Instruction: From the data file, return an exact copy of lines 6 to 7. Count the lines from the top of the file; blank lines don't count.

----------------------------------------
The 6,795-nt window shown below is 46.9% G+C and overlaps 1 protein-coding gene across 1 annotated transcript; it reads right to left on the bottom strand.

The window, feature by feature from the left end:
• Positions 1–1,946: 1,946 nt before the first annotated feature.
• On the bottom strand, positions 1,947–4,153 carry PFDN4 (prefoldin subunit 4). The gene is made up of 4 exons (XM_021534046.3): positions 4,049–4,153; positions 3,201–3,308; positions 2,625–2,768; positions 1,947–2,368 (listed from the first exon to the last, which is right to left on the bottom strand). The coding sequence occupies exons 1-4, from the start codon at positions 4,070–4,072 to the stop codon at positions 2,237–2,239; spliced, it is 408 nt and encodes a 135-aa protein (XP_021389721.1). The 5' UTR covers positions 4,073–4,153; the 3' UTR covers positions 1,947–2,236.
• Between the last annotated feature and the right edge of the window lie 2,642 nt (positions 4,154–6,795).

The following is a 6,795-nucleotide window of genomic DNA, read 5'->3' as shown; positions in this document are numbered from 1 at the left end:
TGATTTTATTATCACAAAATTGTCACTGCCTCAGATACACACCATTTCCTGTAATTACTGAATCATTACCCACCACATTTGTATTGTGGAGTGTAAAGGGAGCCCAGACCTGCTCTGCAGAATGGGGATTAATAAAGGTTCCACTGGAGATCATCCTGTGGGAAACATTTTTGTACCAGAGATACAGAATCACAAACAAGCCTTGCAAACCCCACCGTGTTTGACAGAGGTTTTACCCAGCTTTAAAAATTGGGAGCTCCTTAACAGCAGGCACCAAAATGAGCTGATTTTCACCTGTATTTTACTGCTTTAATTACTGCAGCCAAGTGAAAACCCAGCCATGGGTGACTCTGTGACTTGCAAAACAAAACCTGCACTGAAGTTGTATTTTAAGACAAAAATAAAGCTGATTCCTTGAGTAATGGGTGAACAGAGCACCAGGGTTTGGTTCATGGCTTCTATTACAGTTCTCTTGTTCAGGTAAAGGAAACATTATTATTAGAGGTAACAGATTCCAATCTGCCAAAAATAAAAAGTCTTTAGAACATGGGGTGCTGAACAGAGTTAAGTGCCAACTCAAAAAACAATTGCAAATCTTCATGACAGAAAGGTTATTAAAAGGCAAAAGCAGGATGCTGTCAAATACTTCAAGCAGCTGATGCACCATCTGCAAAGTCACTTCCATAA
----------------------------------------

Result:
The following is a 6,795-nucleotide window of genomic DNA, read 5'->3' as shown; positions in this document are numbered from 1 at the left end:
TGATTTTATTATCACAAAATTGTCACTGCCTCAGATACACACCATTTCCTGTAATTACTGAATCATTACCCACCACATTTGTATTGTGGAGTGTAAAGGGAGCCCAGACCTGCTCTGCAGAATGGGGATTAATAAAGGTTCCACTGGAGATCATCCTGTGGGAAACATTTTTGTACCAGAGATACAGAATCACAAACAAGCCTTGCAAACCCCACCGTGTTTGACAGAGGTTTTACCCAGCTTTAAAAATTGGGAGCTCCTTAACAGCAGGCACCAAAATGAGCTGATTTTCACCTGTATTTTACTGCTTTAATTACTGCAGCCAAGTGAAAACCCAGCCATGGGTGACTCTGTGACTTGCAAAACAAAACCTGCACTGAAGTTGTATTTTAAGACAAAAATAAAGCTGATTCCTTGAGTAATGGGTGAACAGAGCACCAGGGTTTGGTTCATGGCTTCTATTACAGTTCTCTTGTTCAGGTAAAGGAAACATTATTATTAGAGGTAACAGATTCCAATCTGCCAAAAATAAAAAGTCTTTAGAACATGGGGTGCTGAACAGAGTTAAGTGCCAACTCAAAAAACAATTGCAAATCTTCATGACAGAAAGGTTATTAAAAGGCAAAAGCAGGATGCTGTCAAATACTTCAAGCAGCTGATGCACCATCTGCAAAGTCACTTCCATAA